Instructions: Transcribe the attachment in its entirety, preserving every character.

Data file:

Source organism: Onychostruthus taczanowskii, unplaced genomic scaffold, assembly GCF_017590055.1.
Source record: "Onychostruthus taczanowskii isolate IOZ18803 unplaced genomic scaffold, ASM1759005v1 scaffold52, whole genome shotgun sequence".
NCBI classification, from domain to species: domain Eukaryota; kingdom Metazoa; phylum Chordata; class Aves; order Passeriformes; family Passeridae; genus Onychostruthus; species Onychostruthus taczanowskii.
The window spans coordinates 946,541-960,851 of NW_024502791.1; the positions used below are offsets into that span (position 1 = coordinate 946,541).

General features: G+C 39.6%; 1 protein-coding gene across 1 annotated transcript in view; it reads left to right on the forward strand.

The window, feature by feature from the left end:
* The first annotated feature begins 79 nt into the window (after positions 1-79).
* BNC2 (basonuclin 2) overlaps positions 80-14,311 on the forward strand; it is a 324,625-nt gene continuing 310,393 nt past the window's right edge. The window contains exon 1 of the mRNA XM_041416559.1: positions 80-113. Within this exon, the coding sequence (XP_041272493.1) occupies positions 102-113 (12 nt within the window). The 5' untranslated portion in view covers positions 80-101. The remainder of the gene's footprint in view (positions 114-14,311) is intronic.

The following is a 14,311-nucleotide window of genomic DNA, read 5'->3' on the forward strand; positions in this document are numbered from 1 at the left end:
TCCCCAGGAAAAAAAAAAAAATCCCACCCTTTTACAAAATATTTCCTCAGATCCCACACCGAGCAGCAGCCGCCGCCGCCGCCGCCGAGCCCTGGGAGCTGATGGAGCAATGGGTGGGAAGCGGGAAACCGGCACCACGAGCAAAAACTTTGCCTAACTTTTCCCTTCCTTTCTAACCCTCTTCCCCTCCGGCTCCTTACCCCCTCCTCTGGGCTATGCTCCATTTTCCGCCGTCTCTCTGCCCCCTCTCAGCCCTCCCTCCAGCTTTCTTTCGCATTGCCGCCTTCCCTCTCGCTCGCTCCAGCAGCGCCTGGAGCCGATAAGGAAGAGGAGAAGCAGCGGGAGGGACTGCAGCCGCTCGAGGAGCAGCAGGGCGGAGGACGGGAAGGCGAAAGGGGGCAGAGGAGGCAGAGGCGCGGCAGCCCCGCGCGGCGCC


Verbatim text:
Source organism: Onychostruthus taczanowskii, unplaced genomic scaffold, assembly GCF_017590055.1.
Source record: "Onychostruthus taczanowskii isolate IOZ18803 unplaced genomic scaffold, ASM1759005v1 scaffold52, whole genome shotgun sequence".
NCBI classification, from domain to species: domain Eukaryota; kingdom Metazoa; phylum Chordata; class Aves; order Passeriformes; family Passeridae; genus Onychostruthus; species Onychostruthus taczanowskii.
The window spans coordinates 946,541-960,851 of NW_024502791.1; the positions used below are offsets into that span (position 1 = coordinate 946,541).

General features: G+C 39.6%; 1 protein-coding gene across 1 annotated transcript in view; it reads left to right on the forward strand.

The window, feature by feature from the left end:
* The first annotated feature begins 79 nt into the window (after positions 1-79).
* BNC2 (basonuclin 2) overlaps positions 80-14,311 on the forward strand; it is a 324,625-nt gene continuing 310,393 nt past the window's right edge. The window contains exon 1 of the mRNA XM_041416559.1: positions 80-113. Within this exon, the coding sequence (XP_041272493.1) occupies positions 102-113 (12 nt within the window). The 5' untranslated portion in view covers positions 80-101. The remainder of the gene's footprint in view (positions 114-14,311) is intronic.

The following is a 14,311-nucleotide window of genomic DNA, read 5'->3' on the forward strand; positions in this document are numbered from 1 at the left end:
TCCCCAGGAAAAAAAAAAAAATCCCACCCTTTTACAAAATATTTCCTCAGATCCCACACCGAGCAGCAGCCGCCGCCGCCGCCGCCGAGCCCTGGGAGCTGATGGAGCAATGGGTGGGAAGCGGGAAACCGGCACCACGAGCAAAAACTTTGCCTAACTTTTCCCTTCCTTTCTAACCCTCTTCCCCTCCGGCTCCTTACCCCCTCCTCTGGGCTATGCTCCATTTTCCGCCGTCTCTCTGCCCCCTCTCAGCCCTCCCTCCAGCTTTCTTTCGCATTGCCGCCTTCCCTCTCGCTCGCTCCAGCAGCGCCTGGAGCCGATAAGGAAGAGGAGAAGCAGCGGGAGGGACTGCAGCCGCTCGAGGAGCAGCAGGGCGGAGGACGGGAAGGCGAAAGGGGGCAGAGGAGGCAGAGGCGCGGCAGCCCCGCGCGGCGCC